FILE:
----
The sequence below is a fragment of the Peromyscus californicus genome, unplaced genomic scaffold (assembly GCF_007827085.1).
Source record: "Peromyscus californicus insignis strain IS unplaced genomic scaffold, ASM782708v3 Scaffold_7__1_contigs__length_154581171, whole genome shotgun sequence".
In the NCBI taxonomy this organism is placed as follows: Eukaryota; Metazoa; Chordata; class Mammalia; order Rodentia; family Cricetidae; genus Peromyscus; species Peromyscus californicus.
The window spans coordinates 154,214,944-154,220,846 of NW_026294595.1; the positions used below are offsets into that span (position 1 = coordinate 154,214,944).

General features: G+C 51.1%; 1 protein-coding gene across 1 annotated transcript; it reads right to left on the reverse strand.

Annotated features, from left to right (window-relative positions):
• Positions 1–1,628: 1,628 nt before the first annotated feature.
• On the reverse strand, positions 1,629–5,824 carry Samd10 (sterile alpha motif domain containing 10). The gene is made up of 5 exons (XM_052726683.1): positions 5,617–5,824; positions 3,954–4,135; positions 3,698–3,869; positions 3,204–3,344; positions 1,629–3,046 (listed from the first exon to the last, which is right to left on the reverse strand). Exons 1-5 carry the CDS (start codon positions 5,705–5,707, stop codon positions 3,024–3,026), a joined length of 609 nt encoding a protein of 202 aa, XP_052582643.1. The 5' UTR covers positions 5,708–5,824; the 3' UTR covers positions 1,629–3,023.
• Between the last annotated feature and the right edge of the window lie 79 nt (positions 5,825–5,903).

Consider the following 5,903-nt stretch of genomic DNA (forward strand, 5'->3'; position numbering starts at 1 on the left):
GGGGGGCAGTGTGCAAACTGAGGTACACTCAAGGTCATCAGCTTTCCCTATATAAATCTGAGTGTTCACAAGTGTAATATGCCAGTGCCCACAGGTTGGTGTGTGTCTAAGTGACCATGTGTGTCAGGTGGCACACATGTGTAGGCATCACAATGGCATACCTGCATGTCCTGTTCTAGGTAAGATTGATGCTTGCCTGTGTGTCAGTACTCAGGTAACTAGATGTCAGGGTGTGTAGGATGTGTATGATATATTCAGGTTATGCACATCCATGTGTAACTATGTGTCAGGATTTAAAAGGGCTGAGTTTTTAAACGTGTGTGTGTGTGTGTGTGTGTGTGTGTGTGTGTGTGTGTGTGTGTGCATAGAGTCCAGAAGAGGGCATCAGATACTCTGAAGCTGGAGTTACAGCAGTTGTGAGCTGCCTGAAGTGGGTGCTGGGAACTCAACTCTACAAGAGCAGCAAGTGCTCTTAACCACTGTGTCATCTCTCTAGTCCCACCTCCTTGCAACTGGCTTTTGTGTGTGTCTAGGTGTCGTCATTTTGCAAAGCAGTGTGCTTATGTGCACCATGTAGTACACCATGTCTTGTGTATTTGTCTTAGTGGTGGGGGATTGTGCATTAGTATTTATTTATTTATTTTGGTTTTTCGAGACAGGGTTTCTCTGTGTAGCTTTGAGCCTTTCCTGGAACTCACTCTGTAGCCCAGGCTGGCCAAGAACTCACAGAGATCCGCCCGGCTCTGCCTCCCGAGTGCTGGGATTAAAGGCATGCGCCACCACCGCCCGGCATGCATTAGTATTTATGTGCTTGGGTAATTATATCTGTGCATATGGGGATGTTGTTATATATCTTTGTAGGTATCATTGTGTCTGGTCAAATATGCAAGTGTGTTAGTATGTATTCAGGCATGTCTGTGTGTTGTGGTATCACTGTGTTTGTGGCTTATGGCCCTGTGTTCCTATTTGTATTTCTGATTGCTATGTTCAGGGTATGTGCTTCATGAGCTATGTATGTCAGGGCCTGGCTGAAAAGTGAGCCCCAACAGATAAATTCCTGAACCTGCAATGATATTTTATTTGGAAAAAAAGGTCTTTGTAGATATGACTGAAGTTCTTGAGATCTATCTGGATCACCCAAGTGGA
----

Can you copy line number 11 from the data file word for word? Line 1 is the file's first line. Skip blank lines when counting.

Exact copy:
GGGGGGCAGTGTGCAAACTGAGGTACACTCAAGGTCATCAGCTTTCCCTATATAAATCTGAGTGTTCACAAGTGTAATATGCCAGTGCCCACAGGTTGGTGTGTGTCTAAGTGACCATGTGTGTCAGGTGGCACACATGTGTAGGCATCACAATGGCATACCTGCATGTCCTGTTCTAGGTAAGATTGATGCTTGCCTGTGTGTCAGTACTCAGGTAACTAGATGTCAGGGTGTGTAGGATGTGTATGATATATTCAGGTTATGCACATCCATGTGTAACTATGTGTCAGGATTTAAAAGGGCTGAGTTTTTAAACGTGTGTGTGTGTGTGTGTGTGTGTGTGTGTGTGTGTGTGTGTGTGTGCATAGAGTCCAGAAGAGGGCATCAGATACTCTGAAGCTGGAGTTACAGCAGTTGTGAGCTGCCTGAAGTGGGTGCTGGGAACTCAACTCTACAAGAGCAGCAAGTGCTCTTAACCACTGTGTCATCTCTCTAGTCCCACCTCCTTGCAACTGGCTTTTGTGTGTGTCTAGGTGTCGTCATTTTGCAAAGCAGTGTGCTTATGTGCACCATGTAGTACACCATGTCTTGTGTATTTGTCTTAGTGGTGGGGGATTGTGCATTAGTATTTATTTATTTATTTTGGTTTTTCGAGACAGGGTTTCTCTGTGTAGCTTTGAGCCTTTCCTGGAACTCACTCTGTAGCCCAGGCTGGCCAAGAACTCACAGAGATCCGCCCGGCTCTGCCTCCCGAGTGCTGGGATTAAAGGCATGCGCCACCACCGCCCGGCATGCATTAGTATTTATGTGCTTGGGTAATTATATCTGTGCATATGGGGATGTTGTTATATATCTTTGTAGGTATCATTGTGTCTGGTCAAATATGCAAGTGTGTTAGTATGTATTCAGGCATGTCTGTGTGTTGTGGTATCACTGTGTTTGTGGCTTATGGCCCTGTGTTCCTATTTGTATTTCTGATTGCTATGTTCAGGGTATGTGCTTCATGAGCTATGTATGTCAGGGCCTGGCTGAAAAGTGAGCCCCAACAGATAAATTCCTGAACCTGCAATGATATTTTATTTGGAAAAAAAGGTCTTTGTAGATATGACTGAAGTTCTTGAGATCTATCTGGATCACCCAAGTGGA